I've been trying to set up continuous integration between dev (developers' personal dev sandbox) - dev integration box using Jenkins. It works well when dealing with classes, VF pages and triggers.But I am trying to setup a true CI for the whole org (except for things not supported by ant ofcourse), but I haven't been successful when it comes to compnents like objects, workflows, entitlement processes into the CI solution. I faced several issues such as : If I have an object for which there is no workflow defined yet, and my src contains an empty meta-data file for workflow, it attempted to deploy this empty workflow file as well and reported error that recipient is missing(some thing similar). One of the root causes is that is is not able to identify that there is no change in a file between source and destination.

Is there a way to configure CI so that it ignores any file that isn't different from the one present in destination target.

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    In our Jenkins CI we take the approach that the content of our version control system should always be deployable to an empty org. So checking in something (and its reference in package.xml) that relies on other work not yet checked in breaks the build and the individual concerned is blamed for that. So in my experience - perhaps you have some reason to be different - the standard Ant tools are sufficient.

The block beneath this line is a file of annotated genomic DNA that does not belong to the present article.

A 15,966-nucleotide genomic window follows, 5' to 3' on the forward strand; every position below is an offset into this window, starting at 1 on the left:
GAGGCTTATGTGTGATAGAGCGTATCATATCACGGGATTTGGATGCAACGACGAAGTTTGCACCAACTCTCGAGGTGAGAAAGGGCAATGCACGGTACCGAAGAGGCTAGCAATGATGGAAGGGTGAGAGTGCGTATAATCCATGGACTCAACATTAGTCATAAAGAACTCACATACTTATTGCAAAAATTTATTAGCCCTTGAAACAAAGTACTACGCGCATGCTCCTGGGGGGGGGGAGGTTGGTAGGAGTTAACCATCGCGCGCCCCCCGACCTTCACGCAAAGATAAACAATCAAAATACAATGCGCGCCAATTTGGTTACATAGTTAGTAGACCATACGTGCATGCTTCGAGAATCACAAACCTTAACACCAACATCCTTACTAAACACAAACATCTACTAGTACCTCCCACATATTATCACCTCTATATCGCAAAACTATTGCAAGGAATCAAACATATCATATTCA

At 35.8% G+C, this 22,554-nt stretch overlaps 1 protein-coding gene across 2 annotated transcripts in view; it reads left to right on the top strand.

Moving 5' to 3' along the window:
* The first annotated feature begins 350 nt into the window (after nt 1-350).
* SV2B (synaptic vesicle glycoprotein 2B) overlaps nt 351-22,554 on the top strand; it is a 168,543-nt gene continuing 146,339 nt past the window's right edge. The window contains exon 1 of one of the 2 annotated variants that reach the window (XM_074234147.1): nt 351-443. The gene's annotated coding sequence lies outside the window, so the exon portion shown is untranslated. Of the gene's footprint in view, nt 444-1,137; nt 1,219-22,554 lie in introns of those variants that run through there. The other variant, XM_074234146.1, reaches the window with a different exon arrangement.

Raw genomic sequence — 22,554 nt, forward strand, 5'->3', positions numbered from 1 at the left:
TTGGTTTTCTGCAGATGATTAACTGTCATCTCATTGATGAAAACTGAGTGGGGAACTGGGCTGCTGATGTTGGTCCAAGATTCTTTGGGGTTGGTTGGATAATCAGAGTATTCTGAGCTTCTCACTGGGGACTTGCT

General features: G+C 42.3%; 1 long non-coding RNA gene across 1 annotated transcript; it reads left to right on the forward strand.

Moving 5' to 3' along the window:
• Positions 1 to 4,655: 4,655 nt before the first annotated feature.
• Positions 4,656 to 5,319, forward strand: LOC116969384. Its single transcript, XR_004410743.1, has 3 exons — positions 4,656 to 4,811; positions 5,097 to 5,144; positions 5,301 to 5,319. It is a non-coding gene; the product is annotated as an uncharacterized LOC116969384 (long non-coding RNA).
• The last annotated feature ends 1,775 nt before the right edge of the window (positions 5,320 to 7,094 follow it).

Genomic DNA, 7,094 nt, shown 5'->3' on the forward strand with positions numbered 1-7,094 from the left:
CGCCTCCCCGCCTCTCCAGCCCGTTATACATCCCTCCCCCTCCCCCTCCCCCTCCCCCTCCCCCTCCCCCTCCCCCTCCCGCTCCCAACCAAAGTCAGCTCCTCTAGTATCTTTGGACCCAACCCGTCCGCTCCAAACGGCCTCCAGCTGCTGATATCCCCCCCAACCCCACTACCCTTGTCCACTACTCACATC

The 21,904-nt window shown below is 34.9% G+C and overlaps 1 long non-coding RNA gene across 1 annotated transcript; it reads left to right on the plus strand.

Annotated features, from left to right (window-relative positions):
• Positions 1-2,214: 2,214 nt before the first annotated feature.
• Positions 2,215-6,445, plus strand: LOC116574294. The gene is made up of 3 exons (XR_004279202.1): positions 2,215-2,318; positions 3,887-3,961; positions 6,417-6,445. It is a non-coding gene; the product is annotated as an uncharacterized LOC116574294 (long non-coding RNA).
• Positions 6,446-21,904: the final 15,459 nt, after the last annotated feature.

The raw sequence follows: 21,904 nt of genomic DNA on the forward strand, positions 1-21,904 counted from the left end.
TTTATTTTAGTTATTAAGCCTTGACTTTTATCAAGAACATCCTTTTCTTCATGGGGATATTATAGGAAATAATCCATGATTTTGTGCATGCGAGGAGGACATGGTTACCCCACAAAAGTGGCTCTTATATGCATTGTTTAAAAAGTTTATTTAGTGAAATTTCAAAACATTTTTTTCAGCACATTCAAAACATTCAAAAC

– Keith C
    Aug 11 '14 at 20:20
  • There are a number of ways a deployment can fail and knowing the specific errors would help a lot. @KeithC is absolutely right that the code in your repository should be deployable into an empty org. Could you give us an example of the exact error message you get when the deployment fails due to the empty file? Aug 11 '14 at 21:41

"recipient is missing" usually means that SF tries to find an user referenced in the workflow/email alert/approval process with matching email/username and complains when it can't find one. It used to be totally dumb (requiring some kind of preprocessing of the file before actual commit or upload attempt... messy but then it makes you work in branches in your source control system which and commit consciously which isn't a bad idea).

They recently improved it but still it'll go nuts if the target user can't be found or is inactive in target org. (Or if it's very first email alert for example it'll force you to setup a default workflow user I think - and in that area deployment via API isn't as smart as trying to do it manually in the target org, it won't suggest this problem).

I'm not sure you can do much in Jenkins... but if you are sure that given file should be skipped this time you could ignore it. Either in SVN/Git/tool of your choice or by excluding it from package.xml...

Sadly this might mean you need to somehow dynamically create package.xml from changed files every time. It's not impossible but it's painful and error-prone:

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